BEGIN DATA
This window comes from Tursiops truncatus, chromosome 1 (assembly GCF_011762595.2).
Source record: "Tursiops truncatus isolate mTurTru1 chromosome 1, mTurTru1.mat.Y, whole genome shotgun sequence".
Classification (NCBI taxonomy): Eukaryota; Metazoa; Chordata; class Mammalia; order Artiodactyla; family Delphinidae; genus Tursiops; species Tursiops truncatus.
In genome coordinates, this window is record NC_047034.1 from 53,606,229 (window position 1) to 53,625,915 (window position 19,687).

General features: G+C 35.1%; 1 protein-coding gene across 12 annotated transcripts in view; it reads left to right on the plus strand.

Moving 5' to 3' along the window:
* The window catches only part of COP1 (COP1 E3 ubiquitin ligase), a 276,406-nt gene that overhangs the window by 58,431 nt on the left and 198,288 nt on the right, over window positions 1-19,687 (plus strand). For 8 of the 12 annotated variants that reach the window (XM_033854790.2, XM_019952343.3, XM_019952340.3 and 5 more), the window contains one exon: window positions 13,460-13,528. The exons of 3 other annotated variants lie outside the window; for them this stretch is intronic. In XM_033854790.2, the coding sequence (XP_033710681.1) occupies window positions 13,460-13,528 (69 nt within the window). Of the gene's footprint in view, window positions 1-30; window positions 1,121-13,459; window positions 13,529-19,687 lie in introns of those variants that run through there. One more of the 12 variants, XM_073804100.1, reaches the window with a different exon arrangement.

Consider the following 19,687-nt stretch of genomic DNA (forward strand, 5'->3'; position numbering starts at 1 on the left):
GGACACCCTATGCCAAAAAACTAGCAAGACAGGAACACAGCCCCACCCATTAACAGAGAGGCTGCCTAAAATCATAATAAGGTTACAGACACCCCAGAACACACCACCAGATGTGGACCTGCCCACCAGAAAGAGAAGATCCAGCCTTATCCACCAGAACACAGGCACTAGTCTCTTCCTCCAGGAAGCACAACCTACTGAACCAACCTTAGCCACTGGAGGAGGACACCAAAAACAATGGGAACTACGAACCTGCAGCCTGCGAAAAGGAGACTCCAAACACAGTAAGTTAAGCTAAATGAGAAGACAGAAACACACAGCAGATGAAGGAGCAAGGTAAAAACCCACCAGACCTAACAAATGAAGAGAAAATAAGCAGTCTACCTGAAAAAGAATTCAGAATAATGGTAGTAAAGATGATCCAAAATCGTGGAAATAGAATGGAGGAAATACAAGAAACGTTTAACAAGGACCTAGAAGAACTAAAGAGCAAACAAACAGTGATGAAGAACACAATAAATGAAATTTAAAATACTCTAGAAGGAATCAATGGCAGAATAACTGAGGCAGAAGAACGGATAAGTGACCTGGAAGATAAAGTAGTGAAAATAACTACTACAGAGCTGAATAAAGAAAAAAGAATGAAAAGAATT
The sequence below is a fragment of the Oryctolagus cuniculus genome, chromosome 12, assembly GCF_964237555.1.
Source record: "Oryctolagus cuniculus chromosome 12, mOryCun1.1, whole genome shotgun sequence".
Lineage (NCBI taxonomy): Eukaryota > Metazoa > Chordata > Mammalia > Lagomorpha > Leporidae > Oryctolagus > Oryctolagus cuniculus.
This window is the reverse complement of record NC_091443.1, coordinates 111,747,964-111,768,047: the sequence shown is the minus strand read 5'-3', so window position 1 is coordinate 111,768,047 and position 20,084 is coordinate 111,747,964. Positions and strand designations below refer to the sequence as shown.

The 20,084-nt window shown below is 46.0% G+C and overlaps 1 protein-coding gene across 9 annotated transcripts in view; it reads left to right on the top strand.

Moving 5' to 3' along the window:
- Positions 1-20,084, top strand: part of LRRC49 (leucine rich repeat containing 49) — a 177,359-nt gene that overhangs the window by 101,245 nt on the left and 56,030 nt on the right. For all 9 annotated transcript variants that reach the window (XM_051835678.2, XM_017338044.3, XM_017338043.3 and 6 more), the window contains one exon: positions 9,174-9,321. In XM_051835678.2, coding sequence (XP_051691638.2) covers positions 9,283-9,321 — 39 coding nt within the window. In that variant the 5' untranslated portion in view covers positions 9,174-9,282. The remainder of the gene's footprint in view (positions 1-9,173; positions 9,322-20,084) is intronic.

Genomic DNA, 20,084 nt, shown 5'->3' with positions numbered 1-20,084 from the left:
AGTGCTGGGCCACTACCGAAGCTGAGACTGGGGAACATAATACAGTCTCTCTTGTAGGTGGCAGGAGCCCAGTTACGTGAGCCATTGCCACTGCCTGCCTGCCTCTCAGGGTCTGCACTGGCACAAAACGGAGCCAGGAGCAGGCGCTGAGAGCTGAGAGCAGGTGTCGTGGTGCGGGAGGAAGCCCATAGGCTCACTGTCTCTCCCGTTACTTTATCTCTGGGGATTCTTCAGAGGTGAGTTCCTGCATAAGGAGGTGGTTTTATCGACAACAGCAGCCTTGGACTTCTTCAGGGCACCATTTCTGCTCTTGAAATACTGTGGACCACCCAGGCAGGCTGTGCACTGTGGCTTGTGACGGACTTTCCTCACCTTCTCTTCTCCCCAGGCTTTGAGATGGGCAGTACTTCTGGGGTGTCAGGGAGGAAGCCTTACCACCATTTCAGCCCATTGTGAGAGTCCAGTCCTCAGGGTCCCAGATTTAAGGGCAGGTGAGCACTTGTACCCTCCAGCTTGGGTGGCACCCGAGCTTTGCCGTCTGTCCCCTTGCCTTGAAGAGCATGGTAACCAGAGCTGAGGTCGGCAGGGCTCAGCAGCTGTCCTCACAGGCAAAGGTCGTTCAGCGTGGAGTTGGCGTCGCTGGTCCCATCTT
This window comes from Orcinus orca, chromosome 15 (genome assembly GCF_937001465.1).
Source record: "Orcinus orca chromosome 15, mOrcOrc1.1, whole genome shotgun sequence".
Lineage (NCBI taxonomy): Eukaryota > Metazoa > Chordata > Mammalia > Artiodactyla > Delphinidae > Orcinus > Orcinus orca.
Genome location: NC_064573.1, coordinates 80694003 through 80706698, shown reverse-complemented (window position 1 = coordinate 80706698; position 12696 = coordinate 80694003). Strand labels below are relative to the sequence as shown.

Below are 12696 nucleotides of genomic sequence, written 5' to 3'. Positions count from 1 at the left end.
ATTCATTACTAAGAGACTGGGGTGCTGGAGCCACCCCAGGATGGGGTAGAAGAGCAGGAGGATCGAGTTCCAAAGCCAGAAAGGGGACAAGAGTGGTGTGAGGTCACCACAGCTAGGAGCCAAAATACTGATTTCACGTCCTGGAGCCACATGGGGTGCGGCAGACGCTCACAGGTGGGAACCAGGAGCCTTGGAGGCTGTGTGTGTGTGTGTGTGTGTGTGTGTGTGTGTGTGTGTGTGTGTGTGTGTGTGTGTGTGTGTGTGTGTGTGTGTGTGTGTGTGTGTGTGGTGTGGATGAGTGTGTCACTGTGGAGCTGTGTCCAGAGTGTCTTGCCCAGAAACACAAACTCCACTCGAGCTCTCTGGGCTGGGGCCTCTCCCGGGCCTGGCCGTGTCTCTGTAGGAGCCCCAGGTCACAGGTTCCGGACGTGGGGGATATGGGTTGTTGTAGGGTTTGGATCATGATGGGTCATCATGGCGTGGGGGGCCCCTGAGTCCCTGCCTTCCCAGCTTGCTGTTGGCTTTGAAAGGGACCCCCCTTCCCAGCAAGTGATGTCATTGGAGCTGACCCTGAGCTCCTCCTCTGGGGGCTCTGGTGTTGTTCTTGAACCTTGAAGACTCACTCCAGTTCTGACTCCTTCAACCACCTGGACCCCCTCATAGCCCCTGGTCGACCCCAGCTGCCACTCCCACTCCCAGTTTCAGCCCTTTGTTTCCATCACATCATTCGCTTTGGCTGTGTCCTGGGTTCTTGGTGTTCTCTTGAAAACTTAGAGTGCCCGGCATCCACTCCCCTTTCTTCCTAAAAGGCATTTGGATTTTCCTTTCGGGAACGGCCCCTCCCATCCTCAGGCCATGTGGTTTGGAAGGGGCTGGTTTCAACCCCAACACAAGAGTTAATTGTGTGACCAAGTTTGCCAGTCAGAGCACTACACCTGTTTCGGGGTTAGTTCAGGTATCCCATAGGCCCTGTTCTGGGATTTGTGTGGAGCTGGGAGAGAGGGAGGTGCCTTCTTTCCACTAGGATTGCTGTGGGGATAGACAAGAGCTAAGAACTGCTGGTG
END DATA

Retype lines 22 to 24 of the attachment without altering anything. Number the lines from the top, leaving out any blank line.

Genome location: NC_064573.1, coordinates 80694003 through 80706698, shown reverse-complemented (window position 1 = coordinate 80706698; position 12696 = coordinate 80694003). Strand labels below are relative to the sequence as shown.

Below are 12696 nucleotides of genomic sequence, written 5' to 3'. Positions count from 1 at the left end.
ATTCATTACTAAGAGACTGGGGTGCTGGAGCCACCCCAGGATGGGGTAGAAGAGCAGGAGGATCGAGTTCCAAAGCCAGAAAGGGGACAAGAGTGGTGTGAGGTCACCACAGCTAGGAGCCAAAATACTGATTTCACGTCCTGGAGCCACATGGGGTGCGGCAGACGCTCACAGGTGGGAACCAGGAGCCTTGGAGGCTGTGTGTGTGTGTGTGTGTGTGTGTGTGTGTGTGTGTGTGTGTGTGTGTGTGTGTGTGTGTGTGTGTGTGTGTGTGTGTGTGTGTGTGTGGTGTGGATGAGTGTGTCACTGTGGAGCTGTGTCCAGAGTGTCTTGCCCAGAAACACAAACTCCACTCGAGCTCTCTGGGCTGGGGCCTCTCCCGGGCCTGGCCGTGTCTCTGTAGGAGCCCCAGGTCACAGGTTCCGGACGTGGGGGATATGGGTTGTTGTAGGGTTTGGATCATGATGGGTCATCATGGCGTGGGGGGCCCCTGAGTCCCTGCCTTCCCAGCTTGCTGTTGGCTTTGAAAGGGACCCCCCTTCCCAGCAAGTGATGTCATTGGAGCTGACCCTGAGCTCCTCCTCTGGGGGCTCTGGTGTTGTTCTTGAACCTTGAAGACTCACTCCAGTTCTGACTCCTTCAACCACCTGGACCCCCTCATAGCCCCTGGTCGACCCCAGCTGCCACTCCCACTCCCAGTTTCAGCCCTTTGTTTCCATCACATCATTCGCTTTGGCTGTGTCCTGGGTTCTTGGTGTTCTCTTGAAAACTTAGAGTGCCCGGCATCCACTCCCCTTTCTTCCTAAAAGGCATTTGGATTTTCCTTTCGGGAACGGCCCCTCCCATCCTCAGGCCATGTGGTTTGGAAGGGGCTGGTTTCAACCCCAACACAAGAGTTAATTGTGTGACCAAGTTTGCCAGTCAGAGCACTACACCTGTTTCGGGGTTAGTTCAGGTATCCCATAGGCCCTGTTCTGGGATTTGTGTGGAGCTGGGAGAGAGGGAGGTGCCTTCTTTCCACTAGGATTGCTGTGGGGATAGACAAGAGCTAAGAACTGCTGGTG